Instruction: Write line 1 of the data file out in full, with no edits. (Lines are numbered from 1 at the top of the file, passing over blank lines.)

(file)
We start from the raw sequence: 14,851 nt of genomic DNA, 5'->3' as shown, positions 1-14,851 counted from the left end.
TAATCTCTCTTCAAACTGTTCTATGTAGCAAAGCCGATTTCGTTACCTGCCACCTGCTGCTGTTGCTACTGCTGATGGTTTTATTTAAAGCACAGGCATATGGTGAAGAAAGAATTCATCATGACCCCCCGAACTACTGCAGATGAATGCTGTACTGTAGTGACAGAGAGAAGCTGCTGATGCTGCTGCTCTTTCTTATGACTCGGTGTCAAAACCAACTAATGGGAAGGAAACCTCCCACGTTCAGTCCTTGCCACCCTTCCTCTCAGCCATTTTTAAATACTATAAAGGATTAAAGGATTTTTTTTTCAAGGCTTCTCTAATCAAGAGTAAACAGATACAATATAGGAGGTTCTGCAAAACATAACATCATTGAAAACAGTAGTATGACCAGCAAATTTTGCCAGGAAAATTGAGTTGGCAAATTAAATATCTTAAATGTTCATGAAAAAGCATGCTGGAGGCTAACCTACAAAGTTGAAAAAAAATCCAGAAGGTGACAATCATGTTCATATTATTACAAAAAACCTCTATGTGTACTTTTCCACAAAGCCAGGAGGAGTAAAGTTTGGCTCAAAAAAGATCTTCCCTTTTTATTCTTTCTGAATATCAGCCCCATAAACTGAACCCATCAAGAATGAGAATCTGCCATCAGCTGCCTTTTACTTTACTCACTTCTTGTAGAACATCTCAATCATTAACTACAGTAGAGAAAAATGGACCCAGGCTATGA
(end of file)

We start from the raw sequence: 14,851 nt of genomic DNA, 5'->3' as shown, positions 1-14,851 counted from the left end.